People with pets suffered less stress in lockdown

People with pets suffered less stress in lockdown because sharing your home with a dog or cat boosts mental health and reduces loneliness, study claims

  • Researchers quizzed more than 6,000 Britons on stress and mental health 
  • Study conducted during coronavirus lockdown between March 23 and June 1 
  • More than 90% said their pet helped them cope emotionally with the lockdown

The coronavirus lockdown was tough on many people, but having a pet helped lower stress levels, according to new research. 

A survey conducted on 6,000 Britons by UK researchers found owning an animal companion boosted mental health and reduced feelings of loneliness. 

More than nine in ten participants said their pet helped them cope emotionally with the lockdown. Nearly all (96 per cent) said it helped keep them fit and active. 

A survey conducted on 6,000 Britons by UK researchers found owning an animal companion boosted mental health and reduced feelings of loneliness

Researchers recorded how people coped with the lockdown measures enforced by Boris Johnson during the height of the pandemic in the UK, between March 23 — when formal lockdown was announced — and June 1. 

Lead author Dr Elena Ratschen, a health scientist at the University of York, says the people who reported poor mental health also scored highly for the strength of their bond with the pet.   

Cats are better at controlling their hunger when they are only being fed one meal a day, according to a new study.

In experiments, cats that ate one large meal a day in the morning were more satisfied compared to those that ate four smaller meals throughout the day.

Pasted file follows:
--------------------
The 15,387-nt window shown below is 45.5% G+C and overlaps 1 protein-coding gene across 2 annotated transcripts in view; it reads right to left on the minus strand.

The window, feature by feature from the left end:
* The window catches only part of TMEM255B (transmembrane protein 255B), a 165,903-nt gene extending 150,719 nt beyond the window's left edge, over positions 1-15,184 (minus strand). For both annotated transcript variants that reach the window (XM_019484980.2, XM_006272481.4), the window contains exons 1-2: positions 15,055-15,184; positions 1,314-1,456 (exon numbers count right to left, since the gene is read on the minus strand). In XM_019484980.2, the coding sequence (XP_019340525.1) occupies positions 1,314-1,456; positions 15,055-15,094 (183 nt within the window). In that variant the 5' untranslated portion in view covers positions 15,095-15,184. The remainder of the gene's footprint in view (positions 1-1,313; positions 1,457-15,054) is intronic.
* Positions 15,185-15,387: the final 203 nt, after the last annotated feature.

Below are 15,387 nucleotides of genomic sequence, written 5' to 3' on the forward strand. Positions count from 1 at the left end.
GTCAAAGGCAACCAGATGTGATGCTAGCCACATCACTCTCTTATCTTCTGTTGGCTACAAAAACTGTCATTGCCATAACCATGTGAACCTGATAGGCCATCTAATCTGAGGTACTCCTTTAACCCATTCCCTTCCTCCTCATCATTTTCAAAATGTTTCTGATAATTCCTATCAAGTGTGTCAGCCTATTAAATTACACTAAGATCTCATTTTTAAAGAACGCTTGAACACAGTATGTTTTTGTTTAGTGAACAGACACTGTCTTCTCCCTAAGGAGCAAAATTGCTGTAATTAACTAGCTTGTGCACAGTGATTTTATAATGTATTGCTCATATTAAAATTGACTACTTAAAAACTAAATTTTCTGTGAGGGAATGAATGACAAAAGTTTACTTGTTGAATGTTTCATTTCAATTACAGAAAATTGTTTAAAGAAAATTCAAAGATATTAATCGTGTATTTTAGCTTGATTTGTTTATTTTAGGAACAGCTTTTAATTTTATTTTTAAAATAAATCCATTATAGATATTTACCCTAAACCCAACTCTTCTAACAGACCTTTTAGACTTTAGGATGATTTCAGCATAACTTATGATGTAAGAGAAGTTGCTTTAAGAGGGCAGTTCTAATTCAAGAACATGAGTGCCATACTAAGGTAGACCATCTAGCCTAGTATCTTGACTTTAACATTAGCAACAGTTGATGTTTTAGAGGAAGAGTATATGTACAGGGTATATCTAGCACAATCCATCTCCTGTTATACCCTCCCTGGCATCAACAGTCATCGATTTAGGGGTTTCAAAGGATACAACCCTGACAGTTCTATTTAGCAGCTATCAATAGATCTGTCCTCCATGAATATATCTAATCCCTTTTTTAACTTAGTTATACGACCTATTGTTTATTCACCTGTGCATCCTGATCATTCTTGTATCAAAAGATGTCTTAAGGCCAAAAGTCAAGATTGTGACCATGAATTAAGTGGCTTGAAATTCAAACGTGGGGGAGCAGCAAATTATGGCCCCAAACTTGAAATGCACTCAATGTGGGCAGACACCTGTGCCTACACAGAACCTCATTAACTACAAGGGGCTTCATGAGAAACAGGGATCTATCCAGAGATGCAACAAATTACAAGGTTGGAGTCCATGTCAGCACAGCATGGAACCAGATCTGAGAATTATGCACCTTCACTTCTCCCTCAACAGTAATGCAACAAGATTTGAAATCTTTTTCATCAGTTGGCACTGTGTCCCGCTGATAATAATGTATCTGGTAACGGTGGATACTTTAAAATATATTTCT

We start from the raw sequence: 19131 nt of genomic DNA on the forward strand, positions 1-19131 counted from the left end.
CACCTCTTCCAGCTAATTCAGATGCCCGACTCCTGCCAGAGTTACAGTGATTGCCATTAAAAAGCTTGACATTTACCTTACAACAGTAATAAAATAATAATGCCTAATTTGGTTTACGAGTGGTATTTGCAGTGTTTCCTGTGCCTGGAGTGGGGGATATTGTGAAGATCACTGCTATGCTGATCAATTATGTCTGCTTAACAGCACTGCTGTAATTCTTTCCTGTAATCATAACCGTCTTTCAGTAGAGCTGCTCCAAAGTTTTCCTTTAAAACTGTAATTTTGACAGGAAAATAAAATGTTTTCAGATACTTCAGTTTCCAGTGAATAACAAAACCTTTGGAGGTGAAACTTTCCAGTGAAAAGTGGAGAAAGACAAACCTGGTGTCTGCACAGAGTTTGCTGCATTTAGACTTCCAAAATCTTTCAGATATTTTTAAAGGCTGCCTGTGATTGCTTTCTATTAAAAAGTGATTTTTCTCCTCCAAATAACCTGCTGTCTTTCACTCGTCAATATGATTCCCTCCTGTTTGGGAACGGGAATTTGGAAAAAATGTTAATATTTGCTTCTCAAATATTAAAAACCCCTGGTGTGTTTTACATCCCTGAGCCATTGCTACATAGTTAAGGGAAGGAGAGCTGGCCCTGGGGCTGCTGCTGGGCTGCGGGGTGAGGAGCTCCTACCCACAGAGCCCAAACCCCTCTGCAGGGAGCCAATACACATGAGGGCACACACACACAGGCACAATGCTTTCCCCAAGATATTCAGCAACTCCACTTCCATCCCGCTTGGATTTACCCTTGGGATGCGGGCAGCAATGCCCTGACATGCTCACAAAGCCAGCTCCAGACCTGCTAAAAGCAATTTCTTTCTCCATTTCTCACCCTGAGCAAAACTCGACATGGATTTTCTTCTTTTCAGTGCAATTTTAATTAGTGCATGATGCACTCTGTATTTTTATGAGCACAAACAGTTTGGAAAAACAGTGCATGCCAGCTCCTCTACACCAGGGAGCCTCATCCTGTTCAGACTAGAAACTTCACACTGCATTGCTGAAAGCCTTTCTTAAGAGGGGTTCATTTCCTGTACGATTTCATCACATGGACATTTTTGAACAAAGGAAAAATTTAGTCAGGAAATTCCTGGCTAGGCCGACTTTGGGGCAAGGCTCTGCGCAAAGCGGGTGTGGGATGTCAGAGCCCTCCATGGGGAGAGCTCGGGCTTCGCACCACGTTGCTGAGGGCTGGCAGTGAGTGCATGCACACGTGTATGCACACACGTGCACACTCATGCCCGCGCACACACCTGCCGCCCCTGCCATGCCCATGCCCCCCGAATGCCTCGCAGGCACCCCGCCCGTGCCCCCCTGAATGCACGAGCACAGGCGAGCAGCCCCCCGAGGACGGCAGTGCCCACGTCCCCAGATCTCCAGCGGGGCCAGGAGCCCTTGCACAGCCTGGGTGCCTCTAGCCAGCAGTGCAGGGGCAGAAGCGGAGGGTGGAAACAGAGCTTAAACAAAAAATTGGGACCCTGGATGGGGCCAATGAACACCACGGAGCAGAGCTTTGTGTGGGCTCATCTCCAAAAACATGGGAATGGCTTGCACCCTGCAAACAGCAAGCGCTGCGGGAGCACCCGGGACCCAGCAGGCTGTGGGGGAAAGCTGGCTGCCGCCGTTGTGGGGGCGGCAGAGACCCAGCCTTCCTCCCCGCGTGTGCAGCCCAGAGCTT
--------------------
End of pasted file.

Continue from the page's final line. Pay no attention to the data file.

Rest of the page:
Feeding cats once at breakfast time could result in less food-begging behaviour like meowing and lingering outside the kitchen cupboard, the study authors say. 

It also replicates the eating patterns of their feline cousins in the wild, which endure ‘intermittent fasting’ before finding their next meal. 

Cutting back feeding frequency could also help reduce the risk of cat obesity from overeating, which shortens their life and makes them more prone to disease.  

‘We also discovered that in this study, the strength of the emotional bond with pets did not statistically differ by animal species, meaning that people in our sample felt on average as emotionally close to, for example, their guinea pig as they felt to their dog,’ she said.

‘It will be important to ensure that pet owners are appropriately supported in caring for their pet during the pandemic.’

Most of those who took part in the research perceived their pets to be a source of considerable support.

But more than two thirds (68 per cent) reported being worried about how their animals would cope with the drastic change COVID-19 introduced to our way of living.  

Concerns ranged from restrictions on access to veterinary care and exercise, to not knowing who would look after their pet if they fell ill.

Co-author Professor Daniel Mills, a life scientist at the University of Lincoln, said: ‘This work is particularly important at the current time as it indicates how having a companion animal in your home can buffer against some of the psychological stress associated with lockdown.

‘However, it is important that everyone appreciates their pet’s needs too, as our other work shows failing to meet these can have a detrimental effect for both people and their pets.’

It adds to a growing body of research that shows pets make you healthier, fitter and less stressed.

One study found dog owners live longer than people without a canine pet.

It also revealed older people who live alone are a third less likely to die after a heart attack if they have a furry friend at home, according to the Swedish researchers. 

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